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Illustration: Sarah Grillo/Axios

It turns out that the Indian fare you've come to love — curry, tandoori chicken, chicken tikka masala — often isn't very Indian after all. Instead, they and many other "Indian" dishes, served at restaurants in the U.S. and around the world, are more British and Portuguese, either modified to suit foreign palates and stomachs, or invented entirely from whole-cloth.

What's going on: In a growing trend, people in India are returning to more purist cuisine, using millets, vegetables and spices that had disappeared from kitchen tables.

A history lesson
  • Chilies arrived in India with the Portuguese in the 15th century.
  • Cream and yogurt sauces showed up with the British starting in the 16th century.

Then there is the problem with curry.

  • "Curry isn’t even an Indian word. There aren’t many curries in India," historian Lizzie Collingham tells Axios.
  • Instead, the British began to call dishes served over rice "curry," and insisted on the addition of more coriander and ginger to suit their tastes.

"The issue is that Indian food had British influence."

— Floyd Cordoz, an Indian chef and restaurateur in New York City.

Tandoori chicken, butter chicken and tandoori roti — staples of Indian restaurants — are also not originally Indian, but creations of the British under their rule, Colleen Sen author of Feasts and Fasts: A History of Food in India, tells Axios.

More food shenanigans happened when Britons moved back home from India. They created curry powder for convenience and replaced mangoes with apples or turmeric with lemon juice, said Collingham, author of Curry: A Tale of Cooks and Conquerors.

  • Chicken tikka masala — traditional fare on U.S. and U.K. menus — is said to be the result of recipes jotted down by Britons once living in India.
  • But where in the U.K. and by whom are another matter: Glasgow, Birmingham, Manchester and Leicester all claim to have originated the dish.

"The British had their own idea of what Indian food was," Cordoz said.

What’s happening now

Middle-class India is seeing huge social mobility, with large numbers going out to eat more, but not to American fast-food chains like KFC, McDonald’s, Pizza Hut and Ben & Jerry’s ice cream, that popped up on the streets of Delhi and Mumbai 20 years ago.

  • Instead, for the first time, Indians are out eating authentic Indian cuisines, with the original spices and ingredients, Sen said.
  • "There's a proliferation of regional Indian restaurants. Not a western version — its own authentic cuisine. It's quite a dramatic change," Sen said.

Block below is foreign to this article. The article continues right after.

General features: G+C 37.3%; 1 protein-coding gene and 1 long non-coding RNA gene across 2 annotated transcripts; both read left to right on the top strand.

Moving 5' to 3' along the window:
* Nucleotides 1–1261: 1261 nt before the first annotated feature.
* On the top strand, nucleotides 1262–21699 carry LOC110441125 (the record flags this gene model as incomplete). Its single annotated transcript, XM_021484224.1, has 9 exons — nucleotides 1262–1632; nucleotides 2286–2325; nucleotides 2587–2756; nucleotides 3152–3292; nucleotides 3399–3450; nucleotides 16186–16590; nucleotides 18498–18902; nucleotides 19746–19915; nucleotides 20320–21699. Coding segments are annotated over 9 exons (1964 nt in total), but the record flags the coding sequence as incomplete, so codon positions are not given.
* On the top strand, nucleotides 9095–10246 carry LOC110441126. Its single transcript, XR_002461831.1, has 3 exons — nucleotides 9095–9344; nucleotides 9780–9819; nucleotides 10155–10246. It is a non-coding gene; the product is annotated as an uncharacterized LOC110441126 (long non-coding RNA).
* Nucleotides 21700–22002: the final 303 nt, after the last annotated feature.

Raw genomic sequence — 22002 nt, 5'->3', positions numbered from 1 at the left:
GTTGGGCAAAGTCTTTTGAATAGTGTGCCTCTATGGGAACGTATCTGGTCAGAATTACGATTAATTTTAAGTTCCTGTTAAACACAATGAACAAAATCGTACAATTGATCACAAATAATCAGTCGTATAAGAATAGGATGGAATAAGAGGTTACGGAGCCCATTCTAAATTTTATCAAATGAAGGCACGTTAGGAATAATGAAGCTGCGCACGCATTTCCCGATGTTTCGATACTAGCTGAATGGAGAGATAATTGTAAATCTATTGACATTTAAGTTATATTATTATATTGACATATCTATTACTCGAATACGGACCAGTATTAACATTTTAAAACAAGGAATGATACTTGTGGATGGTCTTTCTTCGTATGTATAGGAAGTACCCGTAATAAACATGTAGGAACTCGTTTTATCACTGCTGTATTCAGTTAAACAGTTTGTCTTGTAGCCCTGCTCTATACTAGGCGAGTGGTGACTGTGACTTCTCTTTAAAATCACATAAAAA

India's wealthy 1% now have organic farm houses to satisfy this new demand for authentic ingredients, such as fresh produce.

Go deeper

Updated 11 mins ago - Sports

IOC: Belarus sprinter who sought refuge in Tokyo "safe"

Krystsina Tsimanouskaya of Belarus in 2019. Photo: Ivan Romano/Getty Images

Belarusian Olympian Krystsina Tsimanouskaya, who sought refuge in Tokyo, is in the care of Japanese authorities and the UN refugee agency is now involved in her case, an International Olympic Committee official told reporters Monday.

The latest: Officials in Poland and the Czech Republic have offered to help the 24-year-old sprinter, who refused national team orders to board a flight home after being taken to Tokyo's Haneda airport Sunday following her criticism of Belarusian coaches, per Reuters

Updated 1 hour ago - Sports

Olympics dashboard

Italy's Lamont Marcell Jacobs of Team Italy crosses the finish line ahead of American Fred Kerley in the men's 100m final on day nine of the Olympic Games at Olympic Stadium in Tokyo, Japan, on Sunday. Photo: Cameron Spencer/Getty Images

🚨: IOC "looking into" American Raven Saunders' Olympic podium gesture

🏃🏾: Italy's Lamont Marcell Jacobs: Reconnecting with U.S. father "gave me the desire to win" Olympic 100m sprint race.

🥇High jumpers persuade Olympic officials to let them share gold

🏌️‍♂️: Golfer Xander Schauffele wins gold for U.S. by one shot

🤸🏿‍♀️: Simone Biles won't compete in Olympic floor finals, individual vault or uneven bars

🏳️‍⚧️: Axios at the Olympics: Games grapple with trans athletesTrans athletes see the Tokyo Games as a watershed moment

Go deeper: Full Axios coverage

Updated 1 hour ago - Sports

IOC "looking into" American Raven Saunders' Olympic podium gesture

Team USA's Raven Saunders gestures on the podium with her silver medal after competing in the women's shot put event during the Tokyo 2020 Olympic Games at the Olympic Stadium in Tokyo on Sunday. Photo: Ina Fassbender/AFP via Getty Images

The International Olympic Committee is "looking into" U.S. shot-putter Raven Saunders' gesture on the Tokyo Games podium after she won a silver medal, IOC spokesperson Mark Adams told reporters Monday.

Why it matters: Saunders told AP she placed her hands above her head in an "X" formation while on the podium to stand up for "oppressed" people. The IOC has banned protests during the Tokyo Games.